With mixed feelings, the February 2020 issue is my last as I’ve announced plans to retire from my position as editor of Bovine Veterinarian.
While I anxiously welcome the time I’ll have to spend with family, hobbies, learning and volunteering, I know I will greatly miss many aspects of the work I’ve done for the past 27 years with Drovers and Bovine Veterinarian. Mostly, I’ll miss the people.
Over the years, I’ve had the privilege of meeting and engaging with farmers, ranchers and veterinarians across the United States and Canada. In many cases, I’ve visited their homes or practices, met their families and toured their properties. I’ve visited with university researchers and Extension faculty, professionals from federal agencies and industry associations and representatives from allied industry. I’ve broken bread with many of you, at conference meals or even in your homes. More of you than I can list, or even count, have helped me by taking time to talk, contributing to articles and editing my messy drafts.
In virtually every case, I’ve found people involved in agriculture, and specifically those in the beef and dairy sectors, to be kind, generous, honest, thoughtful, humble and passionate about agriculture. I’ve also met a few “outliers,” but I appreciate them too – life is too short to hold grudges.
Internally, I’ve been fortunate to work with a long line of skilled, creative and passionate colleagues over my years with Drovers and Bovine Veterinarian, and I thank them for their help, their patience and their willingness to tolerate my – let’s say “unconventional” approach.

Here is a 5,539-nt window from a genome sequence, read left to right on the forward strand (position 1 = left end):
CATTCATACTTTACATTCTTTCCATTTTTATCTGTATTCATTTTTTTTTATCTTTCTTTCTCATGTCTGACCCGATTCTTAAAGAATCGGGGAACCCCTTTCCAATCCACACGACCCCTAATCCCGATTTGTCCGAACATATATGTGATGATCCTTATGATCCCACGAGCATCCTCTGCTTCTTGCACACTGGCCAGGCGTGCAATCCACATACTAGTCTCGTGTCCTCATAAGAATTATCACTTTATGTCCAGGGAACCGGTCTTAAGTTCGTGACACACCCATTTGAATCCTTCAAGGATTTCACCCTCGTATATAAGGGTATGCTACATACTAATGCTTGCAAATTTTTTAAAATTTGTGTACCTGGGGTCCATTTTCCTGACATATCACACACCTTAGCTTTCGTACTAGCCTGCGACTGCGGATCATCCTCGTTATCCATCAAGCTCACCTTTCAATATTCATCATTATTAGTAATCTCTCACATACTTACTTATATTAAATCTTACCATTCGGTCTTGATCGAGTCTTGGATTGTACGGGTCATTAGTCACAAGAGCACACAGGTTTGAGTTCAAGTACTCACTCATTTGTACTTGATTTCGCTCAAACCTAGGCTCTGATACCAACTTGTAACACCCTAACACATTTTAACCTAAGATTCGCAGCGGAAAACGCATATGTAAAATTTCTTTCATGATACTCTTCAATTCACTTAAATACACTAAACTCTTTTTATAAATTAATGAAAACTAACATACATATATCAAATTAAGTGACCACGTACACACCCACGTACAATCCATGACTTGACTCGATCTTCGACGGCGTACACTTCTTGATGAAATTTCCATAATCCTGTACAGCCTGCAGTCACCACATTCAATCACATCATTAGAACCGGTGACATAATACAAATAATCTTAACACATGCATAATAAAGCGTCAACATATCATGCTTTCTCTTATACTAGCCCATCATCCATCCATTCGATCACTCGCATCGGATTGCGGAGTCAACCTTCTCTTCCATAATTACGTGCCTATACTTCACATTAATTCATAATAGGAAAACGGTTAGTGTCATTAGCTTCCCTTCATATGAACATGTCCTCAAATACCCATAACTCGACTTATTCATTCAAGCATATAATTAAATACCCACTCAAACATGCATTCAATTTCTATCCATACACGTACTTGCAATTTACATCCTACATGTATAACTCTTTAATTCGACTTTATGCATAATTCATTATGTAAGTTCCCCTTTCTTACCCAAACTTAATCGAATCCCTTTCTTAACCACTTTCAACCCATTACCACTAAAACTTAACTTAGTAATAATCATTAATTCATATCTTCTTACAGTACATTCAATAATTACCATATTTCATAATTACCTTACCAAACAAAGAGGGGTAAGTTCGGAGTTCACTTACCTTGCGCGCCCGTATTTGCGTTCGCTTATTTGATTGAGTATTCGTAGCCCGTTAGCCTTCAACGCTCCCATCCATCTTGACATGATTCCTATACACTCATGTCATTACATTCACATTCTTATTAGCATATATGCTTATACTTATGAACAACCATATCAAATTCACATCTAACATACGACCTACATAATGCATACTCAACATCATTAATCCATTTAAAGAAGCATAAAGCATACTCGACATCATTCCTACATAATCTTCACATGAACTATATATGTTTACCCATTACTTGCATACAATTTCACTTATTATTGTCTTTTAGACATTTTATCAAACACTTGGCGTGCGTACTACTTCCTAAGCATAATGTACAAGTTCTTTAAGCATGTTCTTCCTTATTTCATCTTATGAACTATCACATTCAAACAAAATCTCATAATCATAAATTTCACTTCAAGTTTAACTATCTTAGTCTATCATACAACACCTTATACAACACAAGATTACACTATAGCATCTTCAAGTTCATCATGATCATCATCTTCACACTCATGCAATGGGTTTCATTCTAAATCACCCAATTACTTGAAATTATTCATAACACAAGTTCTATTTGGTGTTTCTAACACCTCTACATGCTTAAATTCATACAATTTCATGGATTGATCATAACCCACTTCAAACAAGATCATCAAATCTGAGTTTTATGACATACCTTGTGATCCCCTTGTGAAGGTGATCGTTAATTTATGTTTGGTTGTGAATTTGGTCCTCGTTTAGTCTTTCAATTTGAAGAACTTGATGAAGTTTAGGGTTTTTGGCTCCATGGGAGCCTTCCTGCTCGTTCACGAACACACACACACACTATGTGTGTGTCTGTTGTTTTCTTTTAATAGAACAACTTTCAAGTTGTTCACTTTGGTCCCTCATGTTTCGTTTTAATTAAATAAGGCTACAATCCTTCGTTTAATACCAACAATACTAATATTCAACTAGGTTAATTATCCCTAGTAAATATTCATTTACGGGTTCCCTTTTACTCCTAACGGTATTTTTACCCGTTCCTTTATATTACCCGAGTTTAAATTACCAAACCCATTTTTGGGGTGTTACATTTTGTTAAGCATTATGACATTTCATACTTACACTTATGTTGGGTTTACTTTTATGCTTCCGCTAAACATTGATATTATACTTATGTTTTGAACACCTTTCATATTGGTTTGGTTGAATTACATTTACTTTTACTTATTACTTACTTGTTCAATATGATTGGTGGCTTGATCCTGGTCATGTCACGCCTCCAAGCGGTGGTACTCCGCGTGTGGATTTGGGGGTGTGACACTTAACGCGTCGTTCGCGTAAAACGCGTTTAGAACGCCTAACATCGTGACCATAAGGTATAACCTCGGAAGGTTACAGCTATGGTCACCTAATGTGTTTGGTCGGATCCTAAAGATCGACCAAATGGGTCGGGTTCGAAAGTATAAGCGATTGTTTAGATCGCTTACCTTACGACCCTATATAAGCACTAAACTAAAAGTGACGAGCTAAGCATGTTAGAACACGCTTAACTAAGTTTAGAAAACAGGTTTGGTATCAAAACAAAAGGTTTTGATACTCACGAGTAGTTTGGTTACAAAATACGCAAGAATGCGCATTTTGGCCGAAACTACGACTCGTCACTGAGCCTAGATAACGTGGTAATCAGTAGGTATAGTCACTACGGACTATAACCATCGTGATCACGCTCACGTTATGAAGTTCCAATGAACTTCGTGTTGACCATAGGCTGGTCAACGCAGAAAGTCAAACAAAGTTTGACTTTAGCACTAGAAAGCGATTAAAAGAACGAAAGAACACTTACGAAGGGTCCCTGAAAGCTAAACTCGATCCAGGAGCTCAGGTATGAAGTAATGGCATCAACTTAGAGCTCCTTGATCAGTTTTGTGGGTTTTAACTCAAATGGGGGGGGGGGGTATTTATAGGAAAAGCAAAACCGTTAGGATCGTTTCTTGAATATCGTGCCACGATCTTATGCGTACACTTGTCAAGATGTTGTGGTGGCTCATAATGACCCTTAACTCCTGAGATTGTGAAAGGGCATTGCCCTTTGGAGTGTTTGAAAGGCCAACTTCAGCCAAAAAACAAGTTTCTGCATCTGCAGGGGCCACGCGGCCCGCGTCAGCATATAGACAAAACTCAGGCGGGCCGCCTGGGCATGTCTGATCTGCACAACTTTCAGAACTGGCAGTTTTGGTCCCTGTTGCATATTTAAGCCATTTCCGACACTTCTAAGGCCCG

I sincerely hope my efforts have created at least some positive impact and contributed to the advancement of animal agriculture.
Nostalgia aside, I’m looking to the future more than the past. Our February issue focuses on upcoming trends, and how food-animal veterinarians will need to adapt to new technologies and evolving food-production priorities. While the challenges in the coming years will be significant, opportunities for veterinarians are even more so, as producers increasingly depend on them for guidance.
At this time, I don’t yet know who will take over as editor, but the management team at Farm Journal is evaluating several fine candidates. Farm Journal remains committed to serving animal agriculture, and recognizes the importance of veterinarians as critical influencers and change agents within the beef and dairy sectors.
Although I’m retiring, my passion for beef and dairy producers, animal health and welfare, sustainable agriculture and efficient food production remains. You’ll probably see my name on occasional articles or commentaries.
In any case, I won’t be bored. My plans are filled with trails to explore, roads to travel, fish and game to frighten, home and garden projects to complete and books to read.
Keep up the good work!